Introduce yourself and Lilly?
Eli Lilly and Company is a global healthcare leader that unites caring with discovery to create medicines that make life better for people around the world. We were founded more than a century ago by a man committed to creating high-quality medicines that meet real needs, and today we remain true to that mission in all our work. Across the globe, Lilly employees work to discover and bring life-changing medicines to those who need them, improve the understanding and management of disease, and give back to communities through philanthropy and volunteerism. To learn more about Lilly, please visit us at www.lilly.com and http://newsroom.lilly.com/social-channels.
I am a Real World Data Consultant for our International Global Patient Outcomes and Real World Evidence Organization and based in Germany. I belong to a team of Real World Data Consultants, who support researchers from multiple departments around the globe (including Health Outcomes/Economics, Pharmacoepidemiology, Discovery and Early Phase research) to look for and evaluate Real World Data for Lilly Research projects and to support data hosting and analysis at Lilly. My team is collaborating with corporate, regional, and affiliate research departments to optimise selection of RWD.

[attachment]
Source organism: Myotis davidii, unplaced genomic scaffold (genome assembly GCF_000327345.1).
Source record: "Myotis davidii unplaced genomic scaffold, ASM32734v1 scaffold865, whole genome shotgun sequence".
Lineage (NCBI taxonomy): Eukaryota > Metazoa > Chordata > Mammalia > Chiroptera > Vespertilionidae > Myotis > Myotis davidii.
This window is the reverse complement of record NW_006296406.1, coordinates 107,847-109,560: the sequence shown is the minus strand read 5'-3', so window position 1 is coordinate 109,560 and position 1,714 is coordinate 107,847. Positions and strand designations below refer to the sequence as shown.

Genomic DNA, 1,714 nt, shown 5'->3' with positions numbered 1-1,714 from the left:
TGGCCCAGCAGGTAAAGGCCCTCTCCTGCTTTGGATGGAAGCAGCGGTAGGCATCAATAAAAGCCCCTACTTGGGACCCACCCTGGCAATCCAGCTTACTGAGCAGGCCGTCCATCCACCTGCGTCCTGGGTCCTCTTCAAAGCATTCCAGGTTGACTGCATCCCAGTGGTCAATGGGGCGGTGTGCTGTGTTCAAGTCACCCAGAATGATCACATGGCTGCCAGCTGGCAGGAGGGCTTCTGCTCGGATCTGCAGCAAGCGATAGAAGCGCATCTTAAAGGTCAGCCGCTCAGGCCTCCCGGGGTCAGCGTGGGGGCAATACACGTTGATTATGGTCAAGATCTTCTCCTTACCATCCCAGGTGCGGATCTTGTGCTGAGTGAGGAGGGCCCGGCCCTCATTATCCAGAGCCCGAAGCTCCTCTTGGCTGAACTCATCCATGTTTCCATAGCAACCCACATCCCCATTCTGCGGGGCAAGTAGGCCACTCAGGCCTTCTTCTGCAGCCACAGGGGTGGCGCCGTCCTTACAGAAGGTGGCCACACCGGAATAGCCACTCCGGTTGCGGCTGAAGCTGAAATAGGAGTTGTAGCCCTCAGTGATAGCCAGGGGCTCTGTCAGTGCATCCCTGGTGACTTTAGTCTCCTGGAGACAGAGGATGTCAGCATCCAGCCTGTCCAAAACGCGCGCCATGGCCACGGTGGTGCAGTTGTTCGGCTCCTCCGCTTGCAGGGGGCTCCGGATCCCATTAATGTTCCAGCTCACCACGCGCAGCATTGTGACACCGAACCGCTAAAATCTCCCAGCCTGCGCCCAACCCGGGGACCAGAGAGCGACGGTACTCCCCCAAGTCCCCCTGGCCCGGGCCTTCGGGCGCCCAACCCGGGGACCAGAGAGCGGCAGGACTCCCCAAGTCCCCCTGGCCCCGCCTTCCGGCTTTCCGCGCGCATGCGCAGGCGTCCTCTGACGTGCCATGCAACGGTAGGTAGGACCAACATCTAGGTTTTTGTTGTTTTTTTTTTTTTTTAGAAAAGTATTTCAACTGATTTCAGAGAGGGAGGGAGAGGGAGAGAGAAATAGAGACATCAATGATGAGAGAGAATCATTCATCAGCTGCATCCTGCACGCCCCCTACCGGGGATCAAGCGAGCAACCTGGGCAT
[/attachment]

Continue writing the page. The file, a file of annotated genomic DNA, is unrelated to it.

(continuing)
What is your role in EHDEN and what do you personally hope to get out of this role?
I am the Lilly Principal Investigator for the EHDEN project. I am connecting the Lilly team working in different Work Packages as well as connecting experts from various parts of our organisation with tasks and studies conducted within EHDEN. I am keeping our leadership informed about the EHDEN progress and opportunities for Lilly research. My personal benefit from the role is to connect with experts and peers from our Consortium Partners to experience diverse insights and intense thought exchange around a common goal.
What would you consider success at the end of EHDEN?
Today, scientists in public and private research projects struggle to find the right match of routine care data or routine patient monitoring data to answer their research objectives. Data are siloed, fragmented and often not even findable. Success of EHDEN would be a lasting EHDEN platform which makes the data findable and supports research through a trustworthy data access governance, which meets the needs of the researchers as well as the Data Partners. Furthermore, research methods and analytics need to be geared to data, which are not meant for research in the first place. Here there is another success factor for EHDEN: development and refinement of research methods and algorithms and shared learning across the research community.